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SBA CAP Lines

Category: Local Incentives, Grants & Loans


AGENCY: Small Business Administration (SBA)
DESCRIPTION: CAPLines are revolving lines of credit which allow a borrower to obtain funds as needed from a pre-approved credit account. The general formula is up to 80% of accounts receivable no older than 90 days and 50% of saleable inventory. All of SBA's short term lending programs fall under CAPLines, including Standard Asset-Based CAPLines, Small Asset Based CAPLines, Seasonal CAPLines, Contract CAPLines and Builders' Line CAPLines.
ELIGIBLE USES:
• The line of credit is designed to finance the general working capital needs of a small business, while allowing continuous borrowing and repayment during the period of the loan.
• Eligible uses of funds include:
• Purchase land or buildings, to cover new construction as well as expansion or conversion of existing facilities;?
• Acquisition of equipment, machinery, furniture, fixtures, supplies, ormaterials;?
• Long term working capital including the payment of accounts payable and/or for the purchase of inventory;?
• Refinancing existing business in debtedness which is not already structured with reasonable terms
and conditions;?
• Short term working capital needs including: seasona lfinancing, contract performance, construction financing, export production, and for financing against existing inventory and receivable under special conditions; or
• Purchase of an existing business.
PROGRAM/LOAN STRUCTURE:
• Maximum Program Benefits: Guarantees up to $1 million in certain circumstances; maximum guarantee is 85% on loans up to $150,000 and 75% on loans greater than $150,000.
• Maturities: Up to five years.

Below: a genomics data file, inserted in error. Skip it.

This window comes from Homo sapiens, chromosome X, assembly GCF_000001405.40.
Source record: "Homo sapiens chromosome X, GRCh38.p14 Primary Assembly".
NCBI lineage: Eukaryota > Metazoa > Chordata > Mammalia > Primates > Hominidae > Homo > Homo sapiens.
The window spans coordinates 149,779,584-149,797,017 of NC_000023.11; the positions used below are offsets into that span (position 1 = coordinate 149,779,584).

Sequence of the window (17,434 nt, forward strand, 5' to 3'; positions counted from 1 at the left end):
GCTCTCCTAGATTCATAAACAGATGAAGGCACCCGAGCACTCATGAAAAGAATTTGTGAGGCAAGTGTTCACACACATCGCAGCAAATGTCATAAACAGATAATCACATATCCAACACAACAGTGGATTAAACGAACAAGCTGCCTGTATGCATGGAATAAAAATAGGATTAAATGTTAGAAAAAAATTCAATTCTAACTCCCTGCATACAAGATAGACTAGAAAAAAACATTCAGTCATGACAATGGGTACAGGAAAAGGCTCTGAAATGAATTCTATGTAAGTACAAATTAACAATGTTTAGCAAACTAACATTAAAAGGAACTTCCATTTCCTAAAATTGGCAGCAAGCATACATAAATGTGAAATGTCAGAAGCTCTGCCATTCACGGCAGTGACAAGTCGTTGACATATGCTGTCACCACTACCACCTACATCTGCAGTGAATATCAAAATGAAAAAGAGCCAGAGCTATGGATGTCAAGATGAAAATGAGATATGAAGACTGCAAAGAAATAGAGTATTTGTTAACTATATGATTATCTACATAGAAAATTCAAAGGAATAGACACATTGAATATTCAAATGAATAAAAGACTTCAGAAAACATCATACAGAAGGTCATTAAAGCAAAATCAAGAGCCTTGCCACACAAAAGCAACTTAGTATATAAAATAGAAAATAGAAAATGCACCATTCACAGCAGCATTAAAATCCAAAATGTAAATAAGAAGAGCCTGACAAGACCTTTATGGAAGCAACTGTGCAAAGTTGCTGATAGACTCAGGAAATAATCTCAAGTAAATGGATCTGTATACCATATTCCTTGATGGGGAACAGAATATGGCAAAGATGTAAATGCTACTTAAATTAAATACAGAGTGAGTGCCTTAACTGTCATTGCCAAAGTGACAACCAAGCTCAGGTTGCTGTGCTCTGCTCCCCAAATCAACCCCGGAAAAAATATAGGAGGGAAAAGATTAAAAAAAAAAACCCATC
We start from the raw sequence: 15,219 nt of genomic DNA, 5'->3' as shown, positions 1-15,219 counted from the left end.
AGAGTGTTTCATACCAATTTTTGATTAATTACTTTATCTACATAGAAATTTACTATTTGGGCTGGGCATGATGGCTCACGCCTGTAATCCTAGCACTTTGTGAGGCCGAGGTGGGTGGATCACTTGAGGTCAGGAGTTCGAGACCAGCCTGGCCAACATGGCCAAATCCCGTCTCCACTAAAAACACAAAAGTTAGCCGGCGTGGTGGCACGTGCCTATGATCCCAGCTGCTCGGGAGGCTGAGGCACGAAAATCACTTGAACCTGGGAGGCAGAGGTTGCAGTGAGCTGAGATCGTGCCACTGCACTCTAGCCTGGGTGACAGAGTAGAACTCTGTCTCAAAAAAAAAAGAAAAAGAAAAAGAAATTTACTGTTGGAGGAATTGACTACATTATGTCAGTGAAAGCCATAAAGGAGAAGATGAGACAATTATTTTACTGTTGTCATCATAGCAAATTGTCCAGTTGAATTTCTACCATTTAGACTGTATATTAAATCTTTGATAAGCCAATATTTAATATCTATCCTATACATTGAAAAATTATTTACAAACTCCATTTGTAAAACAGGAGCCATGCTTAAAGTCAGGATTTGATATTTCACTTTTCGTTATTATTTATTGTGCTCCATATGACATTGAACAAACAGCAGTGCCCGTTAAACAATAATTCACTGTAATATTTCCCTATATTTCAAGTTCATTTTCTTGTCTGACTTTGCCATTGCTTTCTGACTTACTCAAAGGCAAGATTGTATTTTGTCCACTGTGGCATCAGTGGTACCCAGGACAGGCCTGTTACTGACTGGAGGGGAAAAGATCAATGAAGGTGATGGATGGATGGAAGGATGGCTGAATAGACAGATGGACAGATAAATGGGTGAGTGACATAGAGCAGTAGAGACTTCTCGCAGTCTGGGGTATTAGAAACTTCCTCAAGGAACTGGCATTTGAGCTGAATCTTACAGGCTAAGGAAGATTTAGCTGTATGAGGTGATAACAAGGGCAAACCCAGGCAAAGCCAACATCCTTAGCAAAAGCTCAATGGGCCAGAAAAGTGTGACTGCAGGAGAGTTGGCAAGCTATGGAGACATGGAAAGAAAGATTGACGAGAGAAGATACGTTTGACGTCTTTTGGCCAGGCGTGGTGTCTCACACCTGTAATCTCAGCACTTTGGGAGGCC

• Rates and Fees: See SBA Loan Guarantee program for rates and fees details.
• Holders of at least 20% ownership in the business are generally required to guarantee the loan. ?Although inadequate collateral will not be the sole reason for denial of a loan request, the nature and value of that collateral does factor into the credit decision. ?
SEASONAL LINE: These are advances against anticipated inventory and accounts receivable help during peak seasons when businesses experience seasonal sales fluctuations. Can be revolving or non- revolving.
?CONTRACT LINE: Finances the direct labor and material cost associated with performing assignable contract(s). Can be revolving or non-revolving. ?
BUILDERS LINE: If you are a small general contractor or builder constructing or renovating commercial or residential buildings, this can finance direct labor-and material costs. The building project serves as the collateral, and loans can be revolving or non-revolving.
STANDARD ASSET-BASED LINE: This is an asset-based revolving line of credit for businesses unable to meet credit standards associated with long-term credit. It provides financing for cyclical growth, recurring and/or short-term needs. Repayment comes from converting short-term assets into cash, which is remitted to the lender. Businesses continually draw from this line of credit, based on existing assets, and repay as their cash cycle dictates. This line generally is used by businesses that provide credit to other businesses. Because these loans require continual servicing and monitoring of collateral, additional fees may be charged by the lender.
SMALL ASSET-BASED LINE: This is an asset-based revolving line of credit of up to $200,000. It operates like a standard asset-based line except that some of the stricter servicing requirements are waived, providing the business can consistently show repayment ability from cash flow for the full amount.
QUALIFICATION CRITERIA/COMMENTS:
• The SBA defines a small business as follows:?
• Manufacturing-Maximum number of employees may range from 750 to 1,000;?
• Wholesale-Maximum number of employees may not exceed 100;?
• Retail/Service-Average annual receipts may not exceed $7 million to $35.5 million; and
• Construction-Average annual receipts may not exceed $7 million to $33.5 million.
• For more financing information, visit http://www.sba.gov/financing/loanprog/caplines.html or visit the SBA homepage at http://www.sba.gov/starting_business/index.html.
 


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